From my perspective as a PhD student researching the history of modern China, I saw no sign of progress among the young male intellectuals from the men in the early CCP in terms of their masculinist mindsets. It was clear to me that, at the end of the twentieth century, Chinese feminists should no longer regard male intellectuals as natural leaders, but instead should begin an independent feminist movement articulating critical feminist voices as a way to participate in China’s political, social, and cultural transformations. At that time, I had not yet read the sharp criticism by the late Qing feminist He Yinzhen of her contemporary male elites, but from historical research and personal experience, I realised that eradicating China’s patriarchal foundation would be critical to developing political democracy in China. In this sense, the founding of the CSWS, for me, was an opportunity to utilise my own spatial advantage to break domestic political constraints in China as well as to materialise my feminist vision of political transformation in the country.

This conscious rejection of political control changed, however, once the geographical scene changed. In 1993, the CSWS organised a two-week feminist workshop in collaboration with scholars at Tianjin Normal University. We imposed strong self-censorship on ourselves because we did not have a clear sense of how severe political taboos were in China after 4 June. I dared not directly comment on domestic issues, but only introduced the history of the American feminist movement and the core concepts of feminism and gender in a very circumspect way. However, in our exchanges with scholars and officials from the All-China Women’s Federation (ACWF), we found there was actually a lot of room for discussion, especially in private settings. Those of us studying in the United States were the ones constrained by our overseas identities. We were afraid we would be labelled ‘Western bourgeois feminists’. In fact, Chinese women researchers who participated in the workshop did not share our worries. Rather, they expressed great interest in the development of various feminist thought and theories in the world. This made me see that we could translate feminist works as a way to expand the space for feminist discourse in China. At the same time, I also began to reflect on my self-censorship and to consciously pay attention to the feasibility of breaking political taboos in different social spaces and on different fronts.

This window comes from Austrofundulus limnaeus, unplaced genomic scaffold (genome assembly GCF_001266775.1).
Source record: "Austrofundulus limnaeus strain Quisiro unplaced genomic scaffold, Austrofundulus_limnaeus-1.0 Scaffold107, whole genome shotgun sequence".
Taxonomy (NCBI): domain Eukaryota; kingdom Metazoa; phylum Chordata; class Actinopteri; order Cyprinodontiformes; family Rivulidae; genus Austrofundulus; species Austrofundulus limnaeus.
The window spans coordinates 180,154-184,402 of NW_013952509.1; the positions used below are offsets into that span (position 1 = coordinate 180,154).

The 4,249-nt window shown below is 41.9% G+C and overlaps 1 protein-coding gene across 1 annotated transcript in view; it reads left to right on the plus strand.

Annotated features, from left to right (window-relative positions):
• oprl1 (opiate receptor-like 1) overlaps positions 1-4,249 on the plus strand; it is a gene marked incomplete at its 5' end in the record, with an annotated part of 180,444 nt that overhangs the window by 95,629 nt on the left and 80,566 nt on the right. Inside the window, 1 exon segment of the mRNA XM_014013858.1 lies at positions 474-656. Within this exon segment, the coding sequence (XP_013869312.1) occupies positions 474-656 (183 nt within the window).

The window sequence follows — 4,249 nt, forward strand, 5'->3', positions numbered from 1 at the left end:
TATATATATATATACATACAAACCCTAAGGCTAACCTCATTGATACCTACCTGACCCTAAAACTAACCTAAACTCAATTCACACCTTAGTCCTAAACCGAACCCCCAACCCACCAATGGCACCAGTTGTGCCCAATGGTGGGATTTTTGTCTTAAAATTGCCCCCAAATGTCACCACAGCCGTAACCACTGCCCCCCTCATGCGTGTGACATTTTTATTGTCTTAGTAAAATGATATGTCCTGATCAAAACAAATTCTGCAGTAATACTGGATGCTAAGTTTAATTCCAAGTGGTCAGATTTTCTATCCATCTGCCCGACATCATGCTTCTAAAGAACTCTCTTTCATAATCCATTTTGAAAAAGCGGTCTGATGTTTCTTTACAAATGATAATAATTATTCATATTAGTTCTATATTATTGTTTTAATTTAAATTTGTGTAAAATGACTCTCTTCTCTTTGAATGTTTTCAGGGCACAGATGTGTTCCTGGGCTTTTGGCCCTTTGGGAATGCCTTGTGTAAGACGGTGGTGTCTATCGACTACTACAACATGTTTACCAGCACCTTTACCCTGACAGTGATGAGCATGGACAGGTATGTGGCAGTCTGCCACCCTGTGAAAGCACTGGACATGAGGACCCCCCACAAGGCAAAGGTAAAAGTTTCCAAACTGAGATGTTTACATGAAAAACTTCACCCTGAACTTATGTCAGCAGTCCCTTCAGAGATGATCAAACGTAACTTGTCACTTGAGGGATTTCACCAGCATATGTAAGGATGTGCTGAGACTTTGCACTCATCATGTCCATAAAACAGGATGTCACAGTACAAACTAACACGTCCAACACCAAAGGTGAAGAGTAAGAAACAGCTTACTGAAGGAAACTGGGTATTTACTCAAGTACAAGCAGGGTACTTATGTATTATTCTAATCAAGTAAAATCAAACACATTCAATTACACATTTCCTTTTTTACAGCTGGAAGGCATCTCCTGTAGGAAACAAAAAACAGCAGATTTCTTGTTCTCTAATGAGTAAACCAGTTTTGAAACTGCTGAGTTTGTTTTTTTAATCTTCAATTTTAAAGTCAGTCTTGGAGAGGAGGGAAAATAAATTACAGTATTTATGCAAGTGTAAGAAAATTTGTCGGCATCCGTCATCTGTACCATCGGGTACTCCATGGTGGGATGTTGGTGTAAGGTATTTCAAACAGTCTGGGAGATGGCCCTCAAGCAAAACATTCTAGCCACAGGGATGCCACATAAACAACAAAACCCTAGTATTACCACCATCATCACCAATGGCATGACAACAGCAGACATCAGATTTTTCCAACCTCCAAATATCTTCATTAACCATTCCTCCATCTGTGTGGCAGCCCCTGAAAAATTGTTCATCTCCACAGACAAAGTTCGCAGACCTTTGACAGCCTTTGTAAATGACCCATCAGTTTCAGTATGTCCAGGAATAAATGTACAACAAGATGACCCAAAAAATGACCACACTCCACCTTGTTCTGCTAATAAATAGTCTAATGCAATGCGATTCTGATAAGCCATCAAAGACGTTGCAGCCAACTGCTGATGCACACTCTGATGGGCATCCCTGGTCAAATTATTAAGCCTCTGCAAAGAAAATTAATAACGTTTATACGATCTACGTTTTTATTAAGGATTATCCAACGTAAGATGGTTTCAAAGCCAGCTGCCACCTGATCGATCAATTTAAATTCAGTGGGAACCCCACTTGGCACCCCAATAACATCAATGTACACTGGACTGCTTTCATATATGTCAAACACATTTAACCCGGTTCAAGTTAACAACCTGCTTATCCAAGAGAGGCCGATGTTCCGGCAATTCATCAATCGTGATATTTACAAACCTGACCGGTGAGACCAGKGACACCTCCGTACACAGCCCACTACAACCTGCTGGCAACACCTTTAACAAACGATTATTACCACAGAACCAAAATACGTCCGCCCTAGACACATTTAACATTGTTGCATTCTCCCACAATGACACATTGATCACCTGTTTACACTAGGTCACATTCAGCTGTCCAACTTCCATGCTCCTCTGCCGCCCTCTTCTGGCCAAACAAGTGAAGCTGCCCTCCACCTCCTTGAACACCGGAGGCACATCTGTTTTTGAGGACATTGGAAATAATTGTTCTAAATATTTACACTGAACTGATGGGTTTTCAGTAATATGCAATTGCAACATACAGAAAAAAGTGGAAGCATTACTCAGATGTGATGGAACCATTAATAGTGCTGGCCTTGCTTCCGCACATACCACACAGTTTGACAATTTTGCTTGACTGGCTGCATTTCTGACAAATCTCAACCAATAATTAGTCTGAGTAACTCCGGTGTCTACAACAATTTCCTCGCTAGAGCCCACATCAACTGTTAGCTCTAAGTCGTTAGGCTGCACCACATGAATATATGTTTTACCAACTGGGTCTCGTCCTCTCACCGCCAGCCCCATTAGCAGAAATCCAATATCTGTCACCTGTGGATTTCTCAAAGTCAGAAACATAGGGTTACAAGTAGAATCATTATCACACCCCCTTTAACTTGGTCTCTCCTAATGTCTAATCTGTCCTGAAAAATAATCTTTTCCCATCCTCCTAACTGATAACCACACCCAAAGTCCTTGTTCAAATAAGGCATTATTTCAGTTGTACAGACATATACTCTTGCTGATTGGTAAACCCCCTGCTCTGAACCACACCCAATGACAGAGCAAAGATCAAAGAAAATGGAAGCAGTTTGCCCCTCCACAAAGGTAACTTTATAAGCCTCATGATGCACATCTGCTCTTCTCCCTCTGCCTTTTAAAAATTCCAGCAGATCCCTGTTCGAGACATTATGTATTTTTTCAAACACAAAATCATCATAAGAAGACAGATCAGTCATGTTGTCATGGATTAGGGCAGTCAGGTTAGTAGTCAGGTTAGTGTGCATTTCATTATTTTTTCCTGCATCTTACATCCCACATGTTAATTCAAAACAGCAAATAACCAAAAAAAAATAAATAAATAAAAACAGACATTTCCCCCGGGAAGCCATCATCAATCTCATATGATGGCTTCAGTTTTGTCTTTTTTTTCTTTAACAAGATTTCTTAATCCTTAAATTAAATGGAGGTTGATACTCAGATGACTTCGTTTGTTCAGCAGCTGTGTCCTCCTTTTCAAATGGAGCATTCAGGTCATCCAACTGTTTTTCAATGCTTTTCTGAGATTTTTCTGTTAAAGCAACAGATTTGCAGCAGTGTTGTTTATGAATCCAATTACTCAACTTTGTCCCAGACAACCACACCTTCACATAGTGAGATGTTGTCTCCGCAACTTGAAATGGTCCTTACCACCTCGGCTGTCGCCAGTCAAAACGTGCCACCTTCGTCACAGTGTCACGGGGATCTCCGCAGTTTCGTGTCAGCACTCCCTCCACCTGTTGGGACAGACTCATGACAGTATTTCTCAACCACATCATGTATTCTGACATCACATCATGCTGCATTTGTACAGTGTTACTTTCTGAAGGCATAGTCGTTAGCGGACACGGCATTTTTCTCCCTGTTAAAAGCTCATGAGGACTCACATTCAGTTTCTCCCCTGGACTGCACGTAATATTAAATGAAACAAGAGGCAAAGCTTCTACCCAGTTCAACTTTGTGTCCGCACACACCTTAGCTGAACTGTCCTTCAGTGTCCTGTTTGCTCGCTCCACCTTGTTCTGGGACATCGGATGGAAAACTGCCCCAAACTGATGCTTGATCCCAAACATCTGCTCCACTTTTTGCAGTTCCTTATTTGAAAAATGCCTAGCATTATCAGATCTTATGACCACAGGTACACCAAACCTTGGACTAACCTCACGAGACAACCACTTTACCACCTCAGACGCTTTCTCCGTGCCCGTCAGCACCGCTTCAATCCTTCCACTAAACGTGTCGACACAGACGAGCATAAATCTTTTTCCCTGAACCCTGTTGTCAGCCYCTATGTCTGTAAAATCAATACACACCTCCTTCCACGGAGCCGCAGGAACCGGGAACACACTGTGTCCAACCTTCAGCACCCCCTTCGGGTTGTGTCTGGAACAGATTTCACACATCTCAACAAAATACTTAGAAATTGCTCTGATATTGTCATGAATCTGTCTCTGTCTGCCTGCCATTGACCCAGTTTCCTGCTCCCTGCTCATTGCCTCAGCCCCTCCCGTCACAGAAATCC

In my personal actions, I have consciously challenged taboos in two aspects. First, in a minor manner, I have been proudly labelling myself a ‘feminist’ (女权主义) in various public settings in China, staging individual performances to counter the mainstream discourse that stigmatises and demonises feminism. I was probably the first person to ‘come out’ as a feminist at a time when feminists in China generally called themselves ‘women researchers’ (妇女研究者) or ‘women-work cadres’ (妇女工作干部). Second, I collaborated with scholars in China to launch the development of women’s and gender studies in Chinese higher education. In my view, colleges and universities could be institutional spaces in which to achieve breakthroughs—that is, for us to create feminist academic fields and build a feminist discourse, and to transform patriarchal power relations through feminist knowledge production.